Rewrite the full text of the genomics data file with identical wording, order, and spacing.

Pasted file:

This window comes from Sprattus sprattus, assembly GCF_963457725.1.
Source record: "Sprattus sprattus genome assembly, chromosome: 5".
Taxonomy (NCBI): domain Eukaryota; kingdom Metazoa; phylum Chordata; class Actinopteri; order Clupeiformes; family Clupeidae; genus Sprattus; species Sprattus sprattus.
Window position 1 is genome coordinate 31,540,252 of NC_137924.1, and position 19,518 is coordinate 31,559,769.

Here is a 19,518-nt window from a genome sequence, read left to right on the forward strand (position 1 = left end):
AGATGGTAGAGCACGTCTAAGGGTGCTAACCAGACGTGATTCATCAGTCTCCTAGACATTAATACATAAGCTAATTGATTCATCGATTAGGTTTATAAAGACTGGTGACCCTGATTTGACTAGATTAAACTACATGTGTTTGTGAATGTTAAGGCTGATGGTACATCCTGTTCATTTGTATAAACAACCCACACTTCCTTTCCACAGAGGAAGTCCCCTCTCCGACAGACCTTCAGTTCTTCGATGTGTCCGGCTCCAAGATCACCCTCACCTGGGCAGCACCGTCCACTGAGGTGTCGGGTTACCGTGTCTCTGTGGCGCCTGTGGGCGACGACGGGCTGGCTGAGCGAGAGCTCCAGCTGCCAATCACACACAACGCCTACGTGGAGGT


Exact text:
This window comes from Sprattus sprattus, assembly GCF_963457725.1.
Source record: "Sprattus sprattus genome assembly, chromosome: 5".
Taxonomy (NCBI): domain Eukaryota; kingdom Metazoa; phylum Chordata; class Actinopteri; order Clupeiformes; family Clupeidae; genus Sprattus; species Sprattus sprattus.
Window position 1 is genome coordinate 31,540,252 of NC_137924.1, and position 19,518 is coordinate 31,559,769.

Here is a 19,518-nt window from a genome sequence, read left to right on the forward strand (position 1 = left end):
AGATGGTAGAGCACGTCTAAGGGTGCTAACCAGACGTGATTCATCAGTCTCCTAGACATTAATACATAAGCTAATTGATTCATCGATTAGGTTTATAAAGACTGGTGACCCTGATTTGACTAGATTAAACTACATGTGTTTGTGAATGTTAAGGCTGATGGTACATCCTGTTCATTTGTATAAACAACCCACACTTCCTTTCCACAGAGGAAGTCCCCTCTCCGACAGACCTTCAGTTCTTCGATGTGTCCGGCTCCAAGATCACCCTCACCTGGGCAGCACCGTCCACTGAGGTGTCGGGTTACCGTGTCTCTGTGGCGCCTGTGGGCGACGACGGGCTGGCTGAGCGAGAGCTCCAGCTGCCAATCACACACAACGCCTACGTGGAGGT